- End playtime before your puppy becomes overstimulated. You can also switch between high-energy play and a calm activity, such as a snuffle mat, which will help her stay regulated.
- Avoid situations that will trigger your pup to bite out of frustration or self-defense. Rather than chasing and cornering your puppy so you can pick her up to take her out for a potty break, let her drag around a lightweight leash (while you can supervise her – you don’t want the leash to get caught on something when you’re not around) so you have a less invasive way to guide her outside.
Shifting your behavior can really make a difference in your puppy’s mouthiness. By shaping more positive (and less bitey) interactions, you can teach her how to engage with you in ways that don’t involve chomping your flesh or clothing.
When Do You Need a Trainer or Behaviorist?
Puppy biting can be stressful. Seeking help from a professional who can assess your situation and give you personalized advice can have a positive effect on your mental health and your relationship with your puppy.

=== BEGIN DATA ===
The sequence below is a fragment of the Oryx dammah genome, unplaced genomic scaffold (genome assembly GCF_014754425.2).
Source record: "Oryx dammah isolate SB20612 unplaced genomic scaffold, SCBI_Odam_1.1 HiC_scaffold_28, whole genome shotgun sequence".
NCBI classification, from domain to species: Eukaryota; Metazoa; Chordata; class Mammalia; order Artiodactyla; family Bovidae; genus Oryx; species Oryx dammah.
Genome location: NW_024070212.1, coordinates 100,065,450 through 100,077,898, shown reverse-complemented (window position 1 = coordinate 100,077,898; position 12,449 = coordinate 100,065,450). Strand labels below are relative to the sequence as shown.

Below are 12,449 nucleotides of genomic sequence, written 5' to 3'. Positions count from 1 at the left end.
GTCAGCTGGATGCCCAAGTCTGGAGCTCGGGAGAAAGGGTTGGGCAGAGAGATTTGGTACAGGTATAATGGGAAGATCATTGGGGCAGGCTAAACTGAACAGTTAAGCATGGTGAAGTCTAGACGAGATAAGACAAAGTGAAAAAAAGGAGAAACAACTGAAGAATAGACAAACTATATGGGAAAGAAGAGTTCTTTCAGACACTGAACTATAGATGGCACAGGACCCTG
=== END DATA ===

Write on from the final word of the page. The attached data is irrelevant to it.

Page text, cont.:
If you see yourself in any of these categories, contact a certified dog behavior consultant who can help you with your puppy’s biting:
- You’re still unsure if your puppy’s biting is normal or aggressive.
- Your puppy’s biting is normal, but it’s a lot and you need help managing it.
- You suspect your puppy is truly aggressive.
- Your puppy has displayed truly aggressive behavior toward you, or any other person or animal.
- You’re feeling overwhelmed or even scared of your puppy’s biting.
Most puppy biting is completely normal, though it can be intense and frustrating. Keeping these tips in mind will help you survive this stage mostly unscathed.
Puppies who bite aggressively are very rare, though some owners mistakenly believe their typical bitey pup is displaying aggression. It’s never a bad idea to consult a behaviorist in situations where you can’t quite tell if your pup’s behavior is normal or not.
Are you struggling with a bitey puppy? Tell us all about her in the comments below!